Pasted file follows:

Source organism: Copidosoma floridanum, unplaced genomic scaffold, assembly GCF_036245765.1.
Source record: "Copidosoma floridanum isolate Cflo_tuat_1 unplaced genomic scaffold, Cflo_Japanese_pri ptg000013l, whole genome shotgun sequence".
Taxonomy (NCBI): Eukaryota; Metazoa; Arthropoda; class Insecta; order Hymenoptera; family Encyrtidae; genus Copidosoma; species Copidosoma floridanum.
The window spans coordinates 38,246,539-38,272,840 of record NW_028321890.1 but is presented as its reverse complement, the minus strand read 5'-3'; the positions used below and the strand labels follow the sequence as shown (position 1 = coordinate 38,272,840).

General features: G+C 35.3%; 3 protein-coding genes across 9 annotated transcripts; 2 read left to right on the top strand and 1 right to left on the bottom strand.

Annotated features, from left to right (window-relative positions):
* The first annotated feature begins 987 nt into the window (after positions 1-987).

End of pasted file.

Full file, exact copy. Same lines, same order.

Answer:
Source organism: Copidosoma floridanum, unplaced genomic scaffold, assembly GCF_036245765.1.
Source record: "Copidosoma floridanum isolate Cflo_tuat_1 unplaced genomic scaffold, Cflo_Japanese_pri ptg000013l, whole genome shotgun sequence".
Taxonomy (NCBI): Eukaryota; Metazoa; Arthropoda; class Insecta; order Hymenoptera; family Encyrtidae; genus Copidosoma; species Copidosoma floridanum.
The window spans coordinates 38,246,539-38,272,840 of record NW_028321890.1 but is presented as its reverse complement, the minus strand read 5'-3'; the positions used below and the strand labels follow the sequence as shown (position 1 = coordinate 38,272,840).

General features: G+C 35.3%; 3 protein-coding genes across 9 annotated transcripts; 2 read left to right on the top strand and 1 right to left on the bottom strand.

Annotated features, from left to right (window-relative positions):
* The first annotated feature begins 987 nt into the window (after positions 1-987).